This five-part, subscribers-only series is exploring the crisis of health care affordability as it relates to employers and employees in the Corridor. This final installment focus on strategies that have (and haven’t) worked for cost containment and what changes consumers can expect in the years ahead. Read the first four installments at corridorbusiness.com, and share your perspectives with the CBJ’s news team on our Facebook and Twitter pages, #CBJhealth 

By Dave DeWitte
dave@corridorbusiness.com

There have been many beacons of hope for making health care more affordable over the past decade. One of the most promising has been taking a consumerist approach.

It held that patients are just like other consumers. If they just had the incentive to save money, such as a high-deductible health plan that would require them to pay the first $2,000 or $3,000 out of pocket, they would shop for the best health care at the best possible price.

Consumerism first required that medical providers share their prices for things like medical procedures and overnight hospital stays. It also required that data be available about patient outcomes, such as how many patients had to be readmitted to the hospital in the weeks after a procedure, and how many caught infections while they were receiving care.

The Health Policy Corp. of Iowa, a coalition of self-insured businesses, has been among those working for years to provide the cost and quality information patients need to become good consumers.

“Times have changed, because we haven’t been able to get consumerism to work in Iowa,” said Paul Pietzsch, the group’s president. “The data was out there, but they didn’t use it.”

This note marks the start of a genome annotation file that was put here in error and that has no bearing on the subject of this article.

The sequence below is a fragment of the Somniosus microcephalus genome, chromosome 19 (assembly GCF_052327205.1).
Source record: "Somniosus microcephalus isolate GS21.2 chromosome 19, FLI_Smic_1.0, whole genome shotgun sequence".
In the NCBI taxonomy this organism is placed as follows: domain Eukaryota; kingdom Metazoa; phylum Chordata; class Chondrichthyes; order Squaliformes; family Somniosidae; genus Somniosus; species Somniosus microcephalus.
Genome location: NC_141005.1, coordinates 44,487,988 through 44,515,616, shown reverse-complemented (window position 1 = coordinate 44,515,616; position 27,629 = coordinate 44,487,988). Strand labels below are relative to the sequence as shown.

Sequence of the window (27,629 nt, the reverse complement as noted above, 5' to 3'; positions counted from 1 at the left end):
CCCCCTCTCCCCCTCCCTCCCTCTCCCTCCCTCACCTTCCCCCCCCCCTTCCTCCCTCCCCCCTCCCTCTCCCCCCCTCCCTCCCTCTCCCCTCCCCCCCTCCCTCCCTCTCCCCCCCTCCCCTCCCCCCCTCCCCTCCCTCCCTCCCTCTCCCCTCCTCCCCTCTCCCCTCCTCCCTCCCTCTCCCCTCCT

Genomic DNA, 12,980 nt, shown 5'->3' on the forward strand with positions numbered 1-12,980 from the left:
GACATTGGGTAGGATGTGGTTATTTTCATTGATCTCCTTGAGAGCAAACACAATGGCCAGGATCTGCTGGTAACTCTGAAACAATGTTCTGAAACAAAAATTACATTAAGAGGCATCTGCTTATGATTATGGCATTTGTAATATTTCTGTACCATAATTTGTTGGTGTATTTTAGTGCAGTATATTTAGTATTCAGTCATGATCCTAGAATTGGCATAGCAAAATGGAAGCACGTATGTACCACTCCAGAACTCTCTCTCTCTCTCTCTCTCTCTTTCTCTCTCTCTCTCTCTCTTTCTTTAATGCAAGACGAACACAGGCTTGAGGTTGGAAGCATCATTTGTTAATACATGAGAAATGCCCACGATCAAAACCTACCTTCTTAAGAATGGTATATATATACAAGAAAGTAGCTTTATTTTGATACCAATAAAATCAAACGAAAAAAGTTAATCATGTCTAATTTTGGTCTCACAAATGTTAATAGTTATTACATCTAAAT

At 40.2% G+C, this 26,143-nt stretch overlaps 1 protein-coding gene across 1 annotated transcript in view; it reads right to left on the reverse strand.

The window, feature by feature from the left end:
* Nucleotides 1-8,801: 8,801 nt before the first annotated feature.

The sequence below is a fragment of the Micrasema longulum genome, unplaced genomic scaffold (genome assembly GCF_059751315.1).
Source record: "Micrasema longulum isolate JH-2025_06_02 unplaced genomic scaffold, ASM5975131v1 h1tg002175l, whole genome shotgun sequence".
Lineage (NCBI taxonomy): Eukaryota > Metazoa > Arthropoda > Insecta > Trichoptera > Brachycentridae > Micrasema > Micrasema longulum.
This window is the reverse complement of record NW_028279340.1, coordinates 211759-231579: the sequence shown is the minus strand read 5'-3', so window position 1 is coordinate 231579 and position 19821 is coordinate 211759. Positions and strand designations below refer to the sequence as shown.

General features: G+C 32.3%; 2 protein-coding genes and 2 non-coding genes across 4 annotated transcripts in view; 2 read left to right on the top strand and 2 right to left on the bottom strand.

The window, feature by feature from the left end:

Why didn’t it work? Employee benefits executive Den Bishop came to a conclusion while researching his recent book, “A Voter’s Guide to Health Care”: Patients don’t think like consumers.

When faced with pain, limitations or incapacitation due to illness or injury, or seeing loved ones in such circumstances, we tend not to shop around, said Mr. Bishop, president of insurance brokerage Holmes Murphy & Associates. We simply follow what we think is the best medical advice available.

“You aren’t a consumer – you’re a husband, you’re a wife, you’re a mom,” he noted. “You’re going to do whatever it takes.”

Meanwhile, the high-deductible health plans coming into vogue were proving problematic. Employees didn’t want to pay for health care visits out of pocket, so they were making fewer doctor visits. That meant health conditions that could have been caught and addressed at early stages were ballooning.

That was only part of the problem, however. Most of those on high-deductible plans don’t spend enough to meet their annual deductible, “and so the vast majority of people get no benefit,” Mr. Bishop said. “And the inflation rate on high-deductible plans is actually worse [than on traditional plans].”

“What’s happening is people are worried about the out-of-pocket costs,” he continued. “And we’ve created this whole category, called ‘the underinsured.’ It means they have health insurance, but nobody at my house can afford to get sick. We don’t have the money to pay the deductible or out-of-pocket, but we still have the insurance.”

Another great hope for lower health care costs in the past decade has been employee wellness. This idea also seemed to make sense. By supporting, enabling and even incentivizing employees to take better care of themselves, the concept holds, they will become healthier and require less medical care.

The wellness movement brought a surge in sales of movement-monitoring devices like the Fitbit and phone apps that track daily calorie intake and nightly sleep. But it ultimately did little to bend the health care cost curve.

Mr. Bishop’s research suggests the problem was self-selection. The employees who jump onto the wellness bandwagon tend to be those who already are at least in fair health. Those with serious chronic health conditions like heart problems, diabetes, obesity or substance abuse issues tended not to participate for a variety of health and personal reasons. They also tended to be the employees with the highest overall health care costs.

Read the full, members-only feature in the Aug. 10 print or digital editions of the CBJ. Not a member? Join today.